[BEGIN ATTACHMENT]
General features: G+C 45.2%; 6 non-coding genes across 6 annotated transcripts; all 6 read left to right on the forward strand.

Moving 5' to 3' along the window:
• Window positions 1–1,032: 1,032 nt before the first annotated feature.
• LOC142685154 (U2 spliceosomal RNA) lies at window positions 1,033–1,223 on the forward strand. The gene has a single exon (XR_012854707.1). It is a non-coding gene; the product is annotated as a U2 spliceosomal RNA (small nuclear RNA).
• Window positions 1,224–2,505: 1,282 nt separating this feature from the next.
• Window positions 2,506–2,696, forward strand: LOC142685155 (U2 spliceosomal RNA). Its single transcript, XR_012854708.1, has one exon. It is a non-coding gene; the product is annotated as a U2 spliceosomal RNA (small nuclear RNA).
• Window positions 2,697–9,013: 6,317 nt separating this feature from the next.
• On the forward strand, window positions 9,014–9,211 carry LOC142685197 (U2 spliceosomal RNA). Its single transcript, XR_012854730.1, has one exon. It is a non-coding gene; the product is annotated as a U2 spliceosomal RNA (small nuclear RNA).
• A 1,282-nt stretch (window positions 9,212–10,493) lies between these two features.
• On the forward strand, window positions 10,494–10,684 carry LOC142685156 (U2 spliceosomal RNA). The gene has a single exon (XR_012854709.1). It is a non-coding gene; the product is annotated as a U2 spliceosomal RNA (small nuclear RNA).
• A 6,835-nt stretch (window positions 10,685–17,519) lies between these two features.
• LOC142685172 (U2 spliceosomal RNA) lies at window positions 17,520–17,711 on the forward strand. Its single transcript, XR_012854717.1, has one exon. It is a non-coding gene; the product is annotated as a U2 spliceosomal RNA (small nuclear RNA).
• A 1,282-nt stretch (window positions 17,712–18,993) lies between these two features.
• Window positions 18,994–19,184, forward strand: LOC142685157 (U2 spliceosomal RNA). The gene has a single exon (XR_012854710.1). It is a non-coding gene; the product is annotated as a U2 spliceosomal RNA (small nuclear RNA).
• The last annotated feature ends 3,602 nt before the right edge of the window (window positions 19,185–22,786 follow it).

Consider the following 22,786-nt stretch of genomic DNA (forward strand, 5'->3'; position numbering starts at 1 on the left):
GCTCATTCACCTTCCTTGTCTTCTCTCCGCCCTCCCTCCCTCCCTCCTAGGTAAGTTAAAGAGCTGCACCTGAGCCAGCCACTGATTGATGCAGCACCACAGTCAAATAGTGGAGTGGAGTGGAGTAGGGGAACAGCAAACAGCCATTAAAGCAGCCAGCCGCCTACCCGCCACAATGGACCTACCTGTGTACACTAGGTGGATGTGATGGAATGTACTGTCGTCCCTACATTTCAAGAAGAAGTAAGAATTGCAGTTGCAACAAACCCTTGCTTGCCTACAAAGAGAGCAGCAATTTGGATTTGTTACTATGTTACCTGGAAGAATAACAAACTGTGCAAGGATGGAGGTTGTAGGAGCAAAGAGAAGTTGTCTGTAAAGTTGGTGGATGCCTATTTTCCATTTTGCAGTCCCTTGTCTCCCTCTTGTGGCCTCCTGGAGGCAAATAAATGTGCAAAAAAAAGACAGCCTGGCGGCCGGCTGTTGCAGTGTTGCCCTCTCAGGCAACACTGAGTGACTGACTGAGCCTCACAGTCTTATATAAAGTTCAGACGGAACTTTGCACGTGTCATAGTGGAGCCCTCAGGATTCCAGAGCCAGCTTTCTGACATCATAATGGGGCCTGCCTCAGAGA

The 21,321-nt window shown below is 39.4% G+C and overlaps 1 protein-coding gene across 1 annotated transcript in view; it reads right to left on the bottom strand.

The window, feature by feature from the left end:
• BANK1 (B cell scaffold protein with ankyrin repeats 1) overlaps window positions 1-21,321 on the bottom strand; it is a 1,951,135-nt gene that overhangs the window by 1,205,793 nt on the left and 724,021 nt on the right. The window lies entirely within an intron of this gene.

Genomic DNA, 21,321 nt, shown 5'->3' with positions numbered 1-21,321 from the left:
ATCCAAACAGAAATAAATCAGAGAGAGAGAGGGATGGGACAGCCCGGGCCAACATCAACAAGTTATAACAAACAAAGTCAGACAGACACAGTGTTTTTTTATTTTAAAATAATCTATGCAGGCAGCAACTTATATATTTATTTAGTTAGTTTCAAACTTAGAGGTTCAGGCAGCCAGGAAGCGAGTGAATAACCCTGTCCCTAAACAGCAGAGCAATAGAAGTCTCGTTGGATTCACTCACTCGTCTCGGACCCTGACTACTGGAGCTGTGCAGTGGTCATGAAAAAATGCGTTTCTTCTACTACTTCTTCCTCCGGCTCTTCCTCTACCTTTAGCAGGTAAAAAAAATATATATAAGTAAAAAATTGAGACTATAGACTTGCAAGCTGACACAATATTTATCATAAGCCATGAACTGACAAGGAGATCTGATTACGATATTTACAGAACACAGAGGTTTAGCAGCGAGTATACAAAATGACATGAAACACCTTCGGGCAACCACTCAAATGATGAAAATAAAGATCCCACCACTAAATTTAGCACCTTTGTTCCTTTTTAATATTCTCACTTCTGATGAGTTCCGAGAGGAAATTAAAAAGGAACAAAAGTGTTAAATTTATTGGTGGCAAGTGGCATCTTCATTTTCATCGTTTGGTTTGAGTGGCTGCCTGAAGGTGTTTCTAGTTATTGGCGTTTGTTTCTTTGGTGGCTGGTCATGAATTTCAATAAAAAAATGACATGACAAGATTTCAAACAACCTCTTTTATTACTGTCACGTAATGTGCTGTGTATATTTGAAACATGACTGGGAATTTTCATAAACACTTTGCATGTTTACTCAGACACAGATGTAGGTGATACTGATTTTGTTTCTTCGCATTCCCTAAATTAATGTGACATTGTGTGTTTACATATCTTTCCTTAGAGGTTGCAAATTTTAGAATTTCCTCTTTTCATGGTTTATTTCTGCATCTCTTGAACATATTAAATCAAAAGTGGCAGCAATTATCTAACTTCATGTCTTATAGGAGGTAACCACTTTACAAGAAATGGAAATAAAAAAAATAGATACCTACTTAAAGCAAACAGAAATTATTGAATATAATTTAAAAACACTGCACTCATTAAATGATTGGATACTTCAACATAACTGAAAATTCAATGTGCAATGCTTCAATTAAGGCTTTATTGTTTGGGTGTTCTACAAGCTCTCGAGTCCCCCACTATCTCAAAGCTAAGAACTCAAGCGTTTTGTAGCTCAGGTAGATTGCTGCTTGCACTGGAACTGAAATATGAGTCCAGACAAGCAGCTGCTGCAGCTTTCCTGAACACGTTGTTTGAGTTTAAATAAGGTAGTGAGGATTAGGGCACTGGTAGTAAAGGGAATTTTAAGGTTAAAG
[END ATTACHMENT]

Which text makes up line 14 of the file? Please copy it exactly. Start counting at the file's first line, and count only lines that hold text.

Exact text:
• Window positions 18,994–19,184, forward strand: LOC142685157 (U2 spliceosomal RNA). The gene has a single exon (XR_012854710.1). It is a non-coding gene; the product is annotated as a U2 spliceosomal RNA (small nuclear RNA).